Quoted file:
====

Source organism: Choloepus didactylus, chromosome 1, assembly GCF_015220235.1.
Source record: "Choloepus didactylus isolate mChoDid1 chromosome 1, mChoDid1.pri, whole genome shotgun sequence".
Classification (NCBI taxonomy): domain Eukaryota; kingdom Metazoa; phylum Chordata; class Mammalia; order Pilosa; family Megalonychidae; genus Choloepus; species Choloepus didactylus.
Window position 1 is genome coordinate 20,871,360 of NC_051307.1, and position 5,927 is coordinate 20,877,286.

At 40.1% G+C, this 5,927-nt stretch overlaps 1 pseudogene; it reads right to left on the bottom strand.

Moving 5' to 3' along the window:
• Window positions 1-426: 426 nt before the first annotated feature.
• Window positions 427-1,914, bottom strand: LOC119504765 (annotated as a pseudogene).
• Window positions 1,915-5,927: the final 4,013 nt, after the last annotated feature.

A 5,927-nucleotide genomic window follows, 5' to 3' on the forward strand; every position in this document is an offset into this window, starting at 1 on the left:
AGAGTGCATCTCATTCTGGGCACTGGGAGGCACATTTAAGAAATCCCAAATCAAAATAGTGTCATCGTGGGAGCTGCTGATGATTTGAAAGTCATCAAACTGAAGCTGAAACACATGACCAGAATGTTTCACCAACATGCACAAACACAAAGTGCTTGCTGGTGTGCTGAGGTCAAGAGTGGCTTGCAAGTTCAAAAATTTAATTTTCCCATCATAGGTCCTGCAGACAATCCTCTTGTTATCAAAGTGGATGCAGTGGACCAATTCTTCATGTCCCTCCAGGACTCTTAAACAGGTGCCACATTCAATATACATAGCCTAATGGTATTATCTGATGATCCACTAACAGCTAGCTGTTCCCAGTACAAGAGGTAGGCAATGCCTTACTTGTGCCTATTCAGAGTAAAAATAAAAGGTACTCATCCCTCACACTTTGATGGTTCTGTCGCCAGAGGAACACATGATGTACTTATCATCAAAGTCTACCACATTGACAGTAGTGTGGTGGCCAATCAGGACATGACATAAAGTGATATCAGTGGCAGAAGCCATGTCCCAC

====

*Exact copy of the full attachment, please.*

Source organism: Choloepus didactylus, chromosome 1, assembly GCF_015220235.1.
Source record: "Choloepus didactylus isolate mChoDid1 chromosome 1, mChoDid1.pri, whole genome shotgun sequence".
Classification (NCBI taxonomy): domain Eukaryota; kingdom Metazoa; phylum Chordata; class Mammalia; order Pilosa; family Megalonychidae; genus Choloepus; species Choloepus didactylus.
Window position 1 is genome coordinate 20,871,360 of NC_051307.1, and position 5,927 is coordinate 20,877,286.

At 40.1% G+C, this 5,927-nt stretch overlaps 1 pseudogene; it reads right to left on the bottom strand.

Moving 5' to 3' along the window:
• Window positions 1-426: 426 nt before the first annotated feature.
• Window positions 427-1,914, bottom strand: LOC119504765 (annotated as a pseudogene).
• Window positions 1,915-5,927: the final 4,013 nt, after the last annotated feature.

A 5,927-nucleotide genomic window follows, 5' to 3' on the forward strand; every position in this document is an offset into this window, starting at 1 on the left:
AGAGTGCATCTCATTCTGGGCACTGGGAGGCACATTTAAGAAATCCCAAATCAAAATAGTGTCATCGTGGGAGCTGCTGATGATTTGAAAGTCATCAAACTGAAGCTGAAACACATGACCAGAATGTTTCACCAACATGCACAAACACAAAGTGCTTGCTGGTGTGCTGAGGTCAAGAGTGGCTTGCAAGTTCAAAAATTTAATTTTCCCATCATAGGTCCTGCAGACAATCCTCTTGTTATCAAAGTGGATGCAGTGGACCAATTCTTCATGTCCCTCCAGGACTCTTAAACAGGTGCCACATTCAATATACATAGCCTAATGGTATTATCTGATGATCCACTAACAGCTAGCTGTTCCCAGTACAAGAGGTAGGCAATGCCTTACTTGTGCCTATTCAGAGTAAAAATAAAAGGTACTCATCCCTCACACTTTGATGGTTCTGTCGCCAGAGGAACACATGATGTACTTATCATCAAAGTCTACCACATTGACAGTAGTGTGGTGGCCAATCAGGACATGACATAAAGTGATATCAGTGGCAGAAGCCATGTCCCAC